By the close of trade on Friday, the South African rand strengthened against the US dollar.

  • On the data front, South African private sector credit advanced more-than-expected in October.
  • The nation’s trade surplus narrowed during the same month. The greenback lost ground in holiday-thinned trade, as the US-China trade talks remained in focus. China’s government wants tariffs to be rolled back as part of the phase one trade deal with the U.S.
  • The yield on benchmark government bonds fell on Friday. The yield on 2020 bond declined to 6.87% while that for the longer-dated 2026 issue fell to 8.45%.

In early trade on Monday, the US dollar is trading 0.2% lower against the South African rand at R14.6341, while the euro is trading 0.2% lower at R16.1237.  The British pound has declined 0.3% against the South African rand to trade at R18.9007.

By the close of trade on Friday, the euro mostly declined against most of the major currencies.

  • German retail sales slumped in October, suggesting that private consumption in the eurozone’s largest economy took a break before the Christmas shopping season.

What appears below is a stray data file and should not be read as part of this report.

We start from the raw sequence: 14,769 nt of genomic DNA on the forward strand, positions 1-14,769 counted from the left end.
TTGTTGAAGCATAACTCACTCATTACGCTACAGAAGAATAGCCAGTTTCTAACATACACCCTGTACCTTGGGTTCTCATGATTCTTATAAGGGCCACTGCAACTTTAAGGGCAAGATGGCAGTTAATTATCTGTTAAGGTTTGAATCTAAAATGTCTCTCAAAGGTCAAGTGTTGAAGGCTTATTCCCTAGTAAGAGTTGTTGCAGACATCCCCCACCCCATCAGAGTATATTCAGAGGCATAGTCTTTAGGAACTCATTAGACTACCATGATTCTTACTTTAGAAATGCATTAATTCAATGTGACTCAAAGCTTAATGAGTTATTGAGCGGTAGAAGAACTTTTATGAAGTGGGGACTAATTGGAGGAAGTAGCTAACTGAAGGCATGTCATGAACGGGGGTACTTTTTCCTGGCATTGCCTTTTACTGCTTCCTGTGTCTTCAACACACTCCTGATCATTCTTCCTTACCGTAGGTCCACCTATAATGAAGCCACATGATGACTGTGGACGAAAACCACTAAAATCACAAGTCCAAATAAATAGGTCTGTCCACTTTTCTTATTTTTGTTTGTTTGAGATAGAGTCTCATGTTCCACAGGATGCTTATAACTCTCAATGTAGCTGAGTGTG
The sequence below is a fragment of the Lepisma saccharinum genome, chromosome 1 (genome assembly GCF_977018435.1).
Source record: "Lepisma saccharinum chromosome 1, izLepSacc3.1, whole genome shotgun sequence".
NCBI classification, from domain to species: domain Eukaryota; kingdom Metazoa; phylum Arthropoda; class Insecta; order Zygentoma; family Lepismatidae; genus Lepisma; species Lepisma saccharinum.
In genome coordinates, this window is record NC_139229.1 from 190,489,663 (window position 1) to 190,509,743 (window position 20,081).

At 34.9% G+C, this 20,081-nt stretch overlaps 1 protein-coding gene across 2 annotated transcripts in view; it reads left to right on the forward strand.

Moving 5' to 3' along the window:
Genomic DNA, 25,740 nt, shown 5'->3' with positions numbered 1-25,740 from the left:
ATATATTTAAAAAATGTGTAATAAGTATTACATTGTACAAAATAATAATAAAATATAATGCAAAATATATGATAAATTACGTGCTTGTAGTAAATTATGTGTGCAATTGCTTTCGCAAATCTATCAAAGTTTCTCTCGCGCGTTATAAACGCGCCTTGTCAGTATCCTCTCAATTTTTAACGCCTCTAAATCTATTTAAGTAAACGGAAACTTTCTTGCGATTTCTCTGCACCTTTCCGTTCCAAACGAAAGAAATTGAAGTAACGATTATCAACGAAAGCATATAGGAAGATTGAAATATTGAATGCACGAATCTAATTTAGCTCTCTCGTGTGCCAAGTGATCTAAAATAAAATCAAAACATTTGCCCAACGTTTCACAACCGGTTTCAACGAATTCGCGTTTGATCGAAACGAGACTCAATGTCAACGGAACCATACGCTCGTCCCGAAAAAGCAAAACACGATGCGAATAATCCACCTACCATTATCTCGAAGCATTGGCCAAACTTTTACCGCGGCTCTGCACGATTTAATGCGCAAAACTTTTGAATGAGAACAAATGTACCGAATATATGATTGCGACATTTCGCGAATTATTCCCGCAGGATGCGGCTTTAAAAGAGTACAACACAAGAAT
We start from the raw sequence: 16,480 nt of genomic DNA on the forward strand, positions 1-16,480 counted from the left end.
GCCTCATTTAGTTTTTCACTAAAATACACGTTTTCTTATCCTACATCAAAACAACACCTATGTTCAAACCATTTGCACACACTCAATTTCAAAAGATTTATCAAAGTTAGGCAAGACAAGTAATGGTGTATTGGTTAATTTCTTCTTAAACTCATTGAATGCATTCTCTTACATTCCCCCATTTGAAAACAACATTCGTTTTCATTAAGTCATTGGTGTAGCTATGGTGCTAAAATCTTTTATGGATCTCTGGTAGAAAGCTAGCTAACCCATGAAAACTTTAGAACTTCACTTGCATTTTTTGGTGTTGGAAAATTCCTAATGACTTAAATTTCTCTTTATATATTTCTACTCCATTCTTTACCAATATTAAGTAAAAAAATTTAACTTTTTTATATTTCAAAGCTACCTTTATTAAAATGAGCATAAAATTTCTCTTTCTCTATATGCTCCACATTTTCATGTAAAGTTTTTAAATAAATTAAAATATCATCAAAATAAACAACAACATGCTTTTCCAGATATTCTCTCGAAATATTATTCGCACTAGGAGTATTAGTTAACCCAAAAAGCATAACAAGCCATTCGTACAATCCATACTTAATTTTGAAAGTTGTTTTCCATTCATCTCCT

• On the other hand, German unemployment rate held steady in November, indicating that the country’s labour market is holding up despite weakness in the manufacturing sector.
  • The eurozone’s consumer price index (CPI) surpassed market expectations in November, buoyed by a jump in food and services prices, despite a drop in energy costs.
  • The British pound began the week on the back foot as polls showed a tightening U.K. election race as a clutch of polls showed Prime Minister Boris Johnson’s Conservative Party losing some of its lead ahead of the Dec. 12 election, adding uncertainty.

In early trade on Monday, the euro opened where it left off last week against the US dollar at $1.1018, while it has gained 0.2% against the British pound to trade at GBP0.8533.